Vibrant Response 13

Imagine if there was a nuclear attack in the United State today. Who would be there to respond, to help save lives? Local and state authorities, as well as first responders, would no doubt be overwhelmed. The National Guard inevitably would be called out in support missions, and if the damage was significant enough, the Governor may end up requesting additional aid from Washington.

Luckily for all of us, the National Guard, local authorities and the Department of Defense have been planning and practicing for this sort of thing every year – Exercise Vibrant Response.

Today marked the ending of this year’s Vibrant Response 13 exercise, which saw over 9,000 National Guard, Reserve and active military working together in disaster and medical relief operations. These units conducted a series of scenarios throughout southern Indiana and northern Kentucky which are designed to simulate a nuclear attack on a Midwestern city.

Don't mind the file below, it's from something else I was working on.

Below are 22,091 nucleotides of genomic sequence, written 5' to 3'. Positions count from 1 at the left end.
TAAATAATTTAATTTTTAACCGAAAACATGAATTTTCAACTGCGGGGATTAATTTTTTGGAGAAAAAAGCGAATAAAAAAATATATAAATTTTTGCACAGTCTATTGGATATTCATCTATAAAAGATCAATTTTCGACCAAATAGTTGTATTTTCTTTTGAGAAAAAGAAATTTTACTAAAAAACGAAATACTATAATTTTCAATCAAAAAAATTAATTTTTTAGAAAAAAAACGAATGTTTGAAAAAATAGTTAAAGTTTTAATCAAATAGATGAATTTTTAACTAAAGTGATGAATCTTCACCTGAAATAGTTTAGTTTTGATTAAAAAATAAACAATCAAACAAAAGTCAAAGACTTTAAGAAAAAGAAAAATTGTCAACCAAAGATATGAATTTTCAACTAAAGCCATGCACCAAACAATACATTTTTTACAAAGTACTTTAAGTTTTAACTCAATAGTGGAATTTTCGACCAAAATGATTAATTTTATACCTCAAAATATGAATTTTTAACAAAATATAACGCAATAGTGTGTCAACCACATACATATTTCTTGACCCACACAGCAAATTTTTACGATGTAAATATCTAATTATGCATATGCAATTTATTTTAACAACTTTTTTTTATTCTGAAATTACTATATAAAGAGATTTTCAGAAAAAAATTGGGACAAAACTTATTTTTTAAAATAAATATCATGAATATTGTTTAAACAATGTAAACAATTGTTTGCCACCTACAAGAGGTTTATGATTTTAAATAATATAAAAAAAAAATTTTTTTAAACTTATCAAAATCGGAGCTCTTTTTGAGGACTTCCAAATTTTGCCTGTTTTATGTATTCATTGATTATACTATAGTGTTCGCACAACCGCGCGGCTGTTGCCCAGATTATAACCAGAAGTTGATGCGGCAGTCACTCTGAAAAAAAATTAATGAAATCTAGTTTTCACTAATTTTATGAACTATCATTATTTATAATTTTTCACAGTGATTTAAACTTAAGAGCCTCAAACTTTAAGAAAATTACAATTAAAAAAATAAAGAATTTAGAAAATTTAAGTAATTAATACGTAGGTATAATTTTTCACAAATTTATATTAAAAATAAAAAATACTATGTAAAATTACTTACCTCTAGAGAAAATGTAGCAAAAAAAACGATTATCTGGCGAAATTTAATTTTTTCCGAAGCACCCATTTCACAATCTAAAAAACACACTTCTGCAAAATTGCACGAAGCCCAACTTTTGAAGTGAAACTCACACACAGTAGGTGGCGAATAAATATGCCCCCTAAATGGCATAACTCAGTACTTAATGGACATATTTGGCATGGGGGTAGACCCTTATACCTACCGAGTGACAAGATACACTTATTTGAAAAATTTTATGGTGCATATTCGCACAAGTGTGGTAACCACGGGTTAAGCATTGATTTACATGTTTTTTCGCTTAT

Vibrant Response validates the DoD’s domestic joint exercise program, working closely in support of Federal, State and Local partners, to help refine Command Response Elements in both structure and capability. Over the past few years, this has helped to create a more effective organization better capable of responding to domestic chemical, biological, radiological and nuclear incidents.

Most of us can rest better tonight knowing that our military, especially those who participated in the Vibrant Response joint exercise, have been trained and are now well practiced in the skills and certifications needed for a nuclear disaster. Likewise, those units who partook in Vibrant Response will further their knowledge for the next two years, participating in training and exercises to broaden their skills needed for any type of disaster in the future.

Click on the links to learn more about what DoD and the Guard are doing with the Weapons of Mass Destruction Civil Support Teams and the Chemical, Biological, Radiological and Nuclear Enhanced Response Force Packages.

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